While we’re talking about AI, I do want to point out that most retailers in this study, including grocers, cites reducing out-of-stocks as a major mission, a major goal that they want to achieve. And I have to say that as a research analyst, which is one of the hats I wear, I often think of, whenever I get an answer that shows up number one on every question, there’s something wrong with that answer because it’s too simplistic. I do believe that reducing out-of-stocks is a big problem and solving that problem would result in more sales, would result in better performance in every possible way, but I think it’s how you do it.

    Make sure you’re not ignoring the other key factors that are in play here. Now just out-of-stocks, what about overstocks? Inventory is resellers’ biggest asset. It’s actually a monetary figure. If you have overstocks, you’re using your finances and the actual money on hand poorly. Another thing that’s just as important as reducing out-of-stocks, is reducing markdowns and if you reduce markdowns, you improve margins. There are so many other factors at play in here and I just think that if retailers, their first automatic impulse is focus on out-of-stocks, they’re missing out on all the strategies and tactics that lead into it that could have a significant impact on business performance. AI can certainly help on improving initial pricing accuracy and speeding up pricing changes, reducing markdowns to improve inventory and if you do all that, you’re going to reduce out-of-stocks. So I look at all the things that tie into it as opposed to the overall header there.

    [Kevin Sterneckert]

    Yeah, and this is quite interesting. I think what a lot of retailers try do is they’ll say, “Let’s pick a area of problem and let’s go after it and prove out how AI can benefit the business,” so they pick this out-of-stocks. Here’s the reality of it. I was talking with a very large grocery retailer just a couple weeks ago, and they were talking about how they would use AI to apply it to their forecasting. Because of my experience in the industry and where I’ve been involved with forecasting and replenishment, I know that it’s an important aspect to make sure that you manage your perpetual inventory information, and you gain accuracy and compliance with your planograms as well as accuracy and discipline in perpetual inventory.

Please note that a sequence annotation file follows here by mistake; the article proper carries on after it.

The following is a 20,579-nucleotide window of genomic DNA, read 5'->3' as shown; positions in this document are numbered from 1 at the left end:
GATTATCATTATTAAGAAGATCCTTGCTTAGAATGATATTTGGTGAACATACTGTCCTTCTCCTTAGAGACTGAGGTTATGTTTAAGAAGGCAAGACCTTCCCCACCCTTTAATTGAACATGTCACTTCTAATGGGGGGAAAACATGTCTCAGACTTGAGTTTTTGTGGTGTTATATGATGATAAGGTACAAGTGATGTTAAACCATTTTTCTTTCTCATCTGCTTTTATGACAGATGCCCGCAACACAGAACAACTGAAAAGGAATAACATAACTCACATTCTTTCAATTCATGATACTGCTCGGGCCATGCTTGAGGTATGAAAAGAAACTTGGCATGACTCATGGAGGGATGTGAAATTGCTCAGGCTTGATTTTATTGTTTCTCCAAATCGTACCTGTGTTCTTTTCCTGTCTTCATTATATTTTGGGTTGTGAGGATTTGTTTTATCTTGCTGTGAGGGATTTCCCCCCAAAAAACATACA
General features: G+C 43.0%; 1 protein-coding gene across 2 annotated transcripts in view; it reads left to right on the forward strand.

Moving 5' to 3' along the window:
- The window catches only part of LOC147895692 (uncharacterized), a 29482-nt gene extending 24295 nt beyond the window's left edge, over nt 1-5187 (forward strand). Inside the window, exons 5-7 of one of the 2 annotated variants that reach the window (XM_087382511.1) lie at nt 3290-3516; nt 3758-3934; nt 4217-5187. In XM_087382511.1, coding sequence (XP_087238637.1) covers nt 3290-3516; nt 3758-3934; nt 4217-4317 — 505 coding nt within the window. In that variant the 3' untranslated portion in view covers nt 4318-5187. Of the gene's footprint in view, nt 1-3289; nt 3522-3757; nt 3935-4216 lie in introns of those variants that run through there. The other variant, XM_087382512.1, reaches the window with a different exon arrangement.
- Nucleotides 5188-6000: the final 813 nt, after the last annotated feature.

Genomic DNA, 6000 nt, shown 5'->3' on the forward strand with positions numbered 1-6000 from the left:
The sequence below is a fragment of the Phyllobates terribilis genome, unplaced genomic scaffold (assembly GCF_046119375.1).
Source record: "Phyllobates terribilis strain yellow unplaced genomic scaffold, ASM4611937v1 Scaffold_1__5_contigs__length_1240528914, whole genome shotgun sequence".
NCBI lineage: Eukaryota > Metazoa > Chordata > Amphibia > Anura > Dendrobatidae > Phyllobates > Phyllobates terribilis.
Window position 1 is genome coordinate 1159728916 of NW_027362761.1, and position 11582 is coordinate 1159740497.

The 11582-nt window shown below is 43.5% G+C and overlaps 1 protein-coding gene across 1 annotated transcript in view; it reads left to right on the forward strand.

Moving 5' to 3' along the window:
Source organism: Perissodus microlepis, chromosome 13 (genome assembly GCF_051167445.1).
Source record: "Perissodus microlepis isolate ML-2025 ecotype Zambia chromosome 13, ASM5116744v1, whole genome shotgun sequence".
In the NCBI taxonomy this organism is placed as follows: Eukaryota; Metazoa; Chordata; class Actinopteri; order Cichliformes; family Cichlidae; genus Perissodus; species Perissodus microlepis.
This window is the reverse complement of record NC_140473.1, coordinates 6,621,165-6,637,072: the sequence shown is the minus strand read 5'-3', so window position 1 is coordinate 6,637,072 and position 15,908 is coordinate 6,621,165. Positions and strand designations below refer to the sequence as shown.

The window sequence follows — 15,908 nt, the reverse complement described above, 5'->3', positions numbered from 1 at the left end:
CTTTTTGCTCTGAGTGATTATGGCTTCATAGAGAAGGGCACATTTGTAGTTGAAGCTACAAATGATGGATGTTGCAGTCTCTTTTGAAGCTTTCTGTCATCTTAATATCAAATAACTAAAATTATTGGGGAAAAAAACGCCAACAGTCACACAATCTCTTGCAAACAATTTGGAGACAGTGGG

I suggested and shared with this retailer that the first and best way to gain improvement in out-of-stock is to gain discipline in perpetual inventory and planogram compliance. The retailer replied to me, “Well, you know, we have a lot of retailer leaders and store managers that believe that they don’t have to pay attention to that because their stores where profitable and their sales are growing so it’s optional for them.” I said, “Well, how will AI applied to your demand forecasting improve the situation if the data and the information and the compliance isn’t in place for the AI to leverage?”

    I think this is an important aspect when you think about how you apply AI. AI is not the silver bullet that fixes all woes. If you applied AI to a retailer who has poor compliance to the planogram and poor perpetual inventory accuracy, AI is not going to fix your out-of-stock problem, because the root, and the source of information is dirty. It’s not healthy information, so the AI engine will not learn properly, it will not behave properly, it will make proper decisions.

    There’s so many places as you pointed out where AI can be applied and machine learning. What’s the right assortment by store? What are the right everyday prices by store? What are the right promotions? What are the right personalized promotions? All of those are very important aspects as well, but thinking that you can apply AI to a problem and not having solved the foundational root causes of that problem to begin with is failure waiting to happen.

    [Joe Skorupa]